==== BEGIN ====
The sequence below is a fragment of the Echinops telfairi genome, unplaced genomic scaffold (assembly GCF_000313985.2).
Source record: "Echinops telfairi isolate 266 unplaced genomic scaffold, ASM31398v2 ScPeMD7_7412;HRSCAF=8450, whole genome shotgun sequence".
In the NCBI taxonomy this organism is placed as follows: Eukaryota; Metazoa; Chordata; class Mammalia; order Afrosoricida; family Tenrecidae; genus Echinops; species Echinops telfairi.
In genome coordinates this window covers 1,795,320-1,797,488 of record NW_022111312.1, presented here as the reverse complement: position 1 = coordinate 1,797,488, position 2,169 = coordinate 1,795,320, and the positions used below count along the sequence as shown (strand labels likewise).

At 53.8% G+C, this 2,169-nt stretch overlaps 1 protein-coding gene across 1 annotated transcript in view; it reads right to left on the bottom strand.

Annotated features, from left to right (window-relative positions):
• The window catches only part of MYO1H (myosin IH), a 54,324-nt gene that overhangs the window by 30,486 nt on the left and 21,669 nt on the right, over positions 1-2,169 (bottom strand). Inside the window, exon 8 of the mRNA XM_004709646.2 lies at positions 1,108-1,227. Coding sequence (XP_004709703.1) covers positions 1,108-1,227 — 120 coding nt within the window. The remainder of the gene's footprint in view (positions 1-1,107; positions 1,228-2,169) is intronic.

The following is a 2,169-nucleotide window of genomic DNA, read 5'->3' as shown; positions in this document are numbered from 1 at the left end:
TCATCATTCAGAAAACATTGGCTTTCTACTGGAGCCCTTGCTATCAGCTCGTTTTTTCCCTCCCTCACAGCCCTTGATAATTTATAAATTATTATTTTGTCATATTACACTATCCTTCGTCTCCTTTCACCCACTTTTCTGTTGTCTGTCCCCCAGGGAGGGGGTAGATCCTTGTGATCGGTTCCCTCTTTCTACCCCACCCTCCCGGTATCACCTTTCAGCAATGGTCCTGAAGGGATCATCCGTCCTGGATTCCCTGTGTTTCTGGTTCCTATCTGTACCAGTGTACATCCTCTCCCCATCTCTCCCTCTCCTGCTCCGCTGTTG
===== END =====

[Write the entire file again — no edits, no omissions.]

The sequence below is a fragment of the Echinops telfairi genome, unplaced genomic scaffold (assembly GCF_000313985.2).
Source record: "Echinops telfairi isolate 266 unplaced genomic scaffold, ASM31398v2 ScPeMD7_7412;HRSCAF=8450, whole genome shotgun sequence".
In the NCBI taxonomy this organism is placed as follows: Eukaryota; Metazoa; Chordata; class Mammalia; order Afrosoricida; family Tenrecidae; genus Echinops; species Echinops telfairi.
In genome coordinates this window covers 1,795,320-1,797,488 of record NW_022111312.1, presented here as the reverse complement: position 1 = coordinate 1,797,488, position 2,169 = coordinate 1,795,320, and the positions used below count along the sequence as shown (strand labels likewise).

At 53.8% G+C, this 2,169-nt stretch overlaps 1 protein-coding gene across 1 annotated transcript in view; it reads right to left on the bottom strand.

Annotated features, from left to right (window-relative positions):
• The window catches only part of MYO1H (myosin IH), a 54,324-nt gene that overhangs the window by 30,486 nt on the left and 21,669 nt on the right, over positions 1-2,169 (bottom strand). Inside the window, exon 8 of the mRNA XM_004709646.2 lies at positions 1,108-1,227. Coding sequence (XP_004709703.1) covers positions 1,108-1,227 — 120 coding nt within the window. The remainder of the gene's footprint in view (positions 1-1,107; positions 1,228-2,169) is intronic.

The following is a 2,169-nucleotide window of genomic DNA, read 5'->3' as shown; positions in this document are numbered from 1 at the left end:
TCATCATTCAGAAAACATTGGCTTTCTACTGGAGCCCTTGCTATCAGCTCGTTTTTTCCCTCCCTCACAGCCCTTGATAATTTATAAATTATTATTTTGTCATATTACACTATCCTTCGTCTCCTTTCACCCACTTTTCTGTTGTCTGTCCCCCAGGGAGGGGGTAGATCCTTGTGATCGGTTCCCTCTTTCTACCCCACCCTCCCGGTATCACCTTTCAGCAATGGTCCTGAAGGGATCATCCGTCCTGGATTCCCTGTGTTTCTGGTTCCTATCTGTACCAGTGTACATCCTCTCCCCATCTCTCCCTCTCCTGCTCCGCTGTTG